Migration panel 52. One of the largest race riots occurred in East St. Louis.

The race riots of 1917 in East St. Louis, Illinois were amongst the most destructive in the subsequent wave of violence that ensued post World War I. The city initially erupted with violence and hate crimes, resulting in dozens being killed, hundreds injured, and sections of the city being burned. Lawrence evokes these events in this panel through the entwinement of the figures shown. An elongated figure dressed in all black lays across the panel centrally, either stunned or dead. Below him, a black man holding a club lays on the ground; his back on the pavement. Above him stands a white man holding a club, his arms arched over and behind his head read to strike the man that has fallen underneath of him. On the right side of the panel a racially contrasting situation is occurring: a black figure stands with a white man’s head locked under his arm in a vice-like grip. Exasperated and most likely choking, the white man’s deep blue eyes are open wide, bags present under his eyes as a sign of exhaustion from fighting. While the black man possesses a clenched fist on his opposite arm, the white figure (despite his position) holds his arm vertically in the air, clenching a large knife in a desperate attempt to defend himself. Both the knife and his fist are the largest in the painting compared to other weapons used, serving as not only a focal point but also suggesting the fight for racial dominance.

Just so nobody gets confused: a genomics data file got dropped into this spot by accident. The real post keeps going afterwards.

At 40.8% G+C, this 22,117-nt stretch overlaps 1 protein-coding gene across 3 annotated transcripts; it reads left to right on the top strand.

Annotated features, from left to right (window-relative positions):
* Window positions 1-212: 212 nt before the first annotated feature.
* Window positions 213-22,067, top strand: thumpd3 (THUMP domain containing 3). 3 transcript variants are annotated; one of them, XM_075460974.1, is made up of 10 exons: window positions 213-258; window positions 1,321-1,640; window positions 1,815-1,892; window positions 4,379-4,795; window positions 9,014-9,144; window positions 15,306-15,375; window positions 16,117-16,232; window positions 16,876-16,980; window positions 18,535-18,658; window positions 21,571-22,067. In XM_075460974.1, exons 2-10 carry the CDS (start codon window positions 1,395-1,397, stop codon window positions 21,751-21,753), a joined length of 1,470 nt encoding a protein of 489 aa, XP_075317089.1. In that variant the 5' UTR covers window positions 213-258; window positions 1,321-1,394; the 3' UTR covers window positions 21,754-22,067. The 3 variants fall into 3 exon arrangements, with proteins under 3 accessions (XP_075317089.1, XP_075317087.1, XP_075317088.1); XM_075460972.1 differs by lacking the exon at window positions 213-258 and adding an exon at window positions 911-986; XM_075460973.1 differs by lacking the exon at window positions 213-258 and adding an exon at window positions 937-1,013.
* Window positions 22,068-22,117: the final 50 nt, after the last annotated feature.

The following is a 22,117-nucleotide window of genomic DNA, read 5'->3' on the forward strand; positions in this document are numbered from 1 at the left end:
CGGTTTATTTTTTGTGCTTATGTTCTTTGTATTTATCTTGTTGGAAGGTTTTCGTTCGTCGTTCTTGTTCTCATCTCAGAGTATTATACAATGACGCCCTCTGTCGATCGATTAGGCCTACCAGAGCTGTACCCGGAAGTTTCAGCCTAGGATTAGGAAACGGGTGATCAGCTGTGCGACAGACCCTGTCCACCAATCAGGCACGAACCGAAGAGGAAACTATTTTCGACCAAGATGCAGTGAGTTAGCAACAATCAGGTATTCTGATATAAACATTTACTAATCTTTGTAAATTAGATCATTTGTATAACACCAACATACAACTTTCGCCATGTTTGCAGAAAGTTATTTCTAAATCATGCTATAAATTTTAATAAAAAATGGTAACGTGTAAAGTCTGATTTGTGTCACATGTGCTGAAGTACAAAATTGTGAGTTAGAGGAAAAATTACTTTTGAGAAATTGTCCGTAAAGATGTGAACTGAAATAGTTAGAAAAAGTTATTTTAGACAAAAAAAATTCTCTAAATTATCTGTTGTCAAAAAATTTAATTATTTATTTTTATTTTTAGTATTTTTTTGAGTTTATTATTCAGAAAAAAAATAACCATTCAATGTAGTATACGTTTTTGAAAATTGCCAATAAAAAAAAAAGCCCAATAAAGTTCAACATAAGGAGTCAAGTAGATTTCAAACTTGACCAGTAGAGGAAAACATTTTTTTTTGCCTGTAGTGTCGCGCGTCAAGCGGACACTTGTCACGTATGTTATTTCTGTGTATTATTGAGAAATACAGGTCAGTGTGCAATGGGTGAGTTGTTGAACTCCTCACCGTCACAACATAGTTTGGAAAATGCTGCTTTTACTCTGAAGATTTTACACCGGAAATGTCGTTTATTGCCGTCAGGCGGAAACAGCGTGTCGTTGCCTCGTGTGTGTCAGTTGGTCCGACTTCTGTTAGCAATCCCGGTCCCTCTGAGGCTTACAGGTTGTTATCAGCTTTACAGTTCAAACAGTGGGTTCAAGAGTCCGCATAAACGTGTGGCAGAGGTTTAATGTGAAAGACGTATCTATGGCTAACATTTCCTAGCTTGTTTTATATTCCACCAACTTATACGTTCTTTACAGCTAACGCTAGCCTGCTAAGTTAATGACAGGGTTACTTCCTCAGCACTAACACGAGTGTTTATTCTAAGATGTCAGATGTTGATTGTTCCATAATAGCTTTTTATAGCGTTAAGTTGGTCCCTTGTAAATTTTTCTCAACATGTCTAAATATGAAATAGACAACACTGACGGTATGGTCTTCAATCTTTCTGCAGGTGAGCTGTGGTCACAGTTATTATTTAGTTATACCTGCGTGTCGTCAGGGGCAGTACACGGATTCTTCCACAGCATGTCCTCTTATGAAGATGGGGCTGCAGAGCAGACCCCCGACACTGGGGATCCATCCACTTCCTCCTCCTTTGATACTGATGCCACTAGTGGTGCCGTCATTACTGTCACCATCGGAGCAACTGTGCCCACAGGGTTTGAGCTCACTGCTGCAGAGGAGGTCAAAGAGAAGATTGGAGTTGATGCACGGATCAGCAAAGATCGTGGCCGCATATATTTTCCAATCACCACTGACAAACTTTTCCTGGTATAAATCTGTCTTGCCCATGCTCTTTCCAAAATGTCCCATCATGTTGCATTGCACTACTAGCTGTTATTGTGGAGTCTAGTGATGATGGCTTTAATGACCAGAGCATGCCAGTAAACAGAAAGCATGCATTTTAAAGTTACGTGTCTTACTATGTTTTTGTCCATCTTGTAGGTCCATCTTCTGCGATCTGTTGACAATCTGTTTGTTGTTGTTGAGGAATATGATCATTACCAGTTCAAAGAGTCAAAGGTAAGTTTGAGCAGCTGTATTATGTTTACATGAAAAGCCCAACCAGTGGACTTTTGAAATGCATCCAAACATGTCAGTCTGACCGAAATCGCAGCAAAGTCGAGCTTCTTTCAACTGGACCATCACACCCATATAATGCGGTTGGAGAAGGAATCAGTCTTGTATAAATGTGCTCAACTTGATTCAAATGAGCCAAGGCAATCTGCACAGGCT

SKU: 65199
Creator: Jacob Lawrence
Date: 1940-41
Original Medium: Tempera on gesso on composition board
Original Size: 12 x 18 in
Location: Museum of Modern Art, NY
© 2016 The Jacob and Gwendolyn Knight Lawrence Foundation, Seattle / Artists Rights Society (ARS), New York

Paper SizePortrait / LandscapeUnframedFramed
Petite8x10 / 10x8$19$109
Small11x14 / 14x11$29$189
Medium16x20 / 20x16$59$279
Large22x28 / 28x22$99$389
Extra Large32x40 / 40x32$159$449